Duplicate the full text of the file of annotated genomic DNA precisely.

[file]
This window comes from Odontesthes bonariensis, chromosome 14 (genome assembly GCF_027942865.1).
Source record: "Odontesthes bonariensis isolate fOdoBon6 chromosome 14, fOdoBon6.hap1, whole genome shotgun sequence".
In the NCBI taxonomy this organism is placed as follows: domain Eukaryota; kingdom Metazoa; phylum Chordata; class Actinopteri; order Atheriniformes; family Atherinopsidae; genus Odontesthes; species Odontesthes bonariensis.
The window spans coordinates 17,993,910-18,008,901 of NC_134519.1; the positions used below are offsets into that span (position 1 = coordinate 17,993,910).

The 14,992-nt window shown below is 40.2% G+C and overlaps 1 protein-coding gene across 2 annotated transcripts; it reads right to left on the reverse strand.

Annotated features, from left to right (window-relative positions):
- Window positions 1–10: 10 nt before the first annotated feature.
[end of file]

This window comes from Odontesthes bonariensis, chromosome 14 (genome assembly GCF_027942865.1).
Source record: "Odontesthes bonariensis isolate fOdoBon6 chromosome 14, fOdoBon6.hap1, whole genome shotgun sequence".
In the NCBI taxonomy this organism is placed as follows: domain Eukaryota; kingdom Metazoa; phylum Chordata; class Actinopteri; order Atheriniformes; family Atherinopsidae; genus Odontesthes; species Odontesthes bonariensis.
The window spans coordinates 17,993,910-18,008,901 of NC_134519.1; the positions used below are offsets into that span (position 1 = coordinate 17,993,910).

The 14,992-nt window shown below is 40.2% G+C and overlaps 1 protein-coding gene across 2 annotated transcripts; it reads right to left on the reverse strand.

Annotated features, from left to right (window-relative positions):
- Window positions 1–10: 10 nt before the first annotated feature.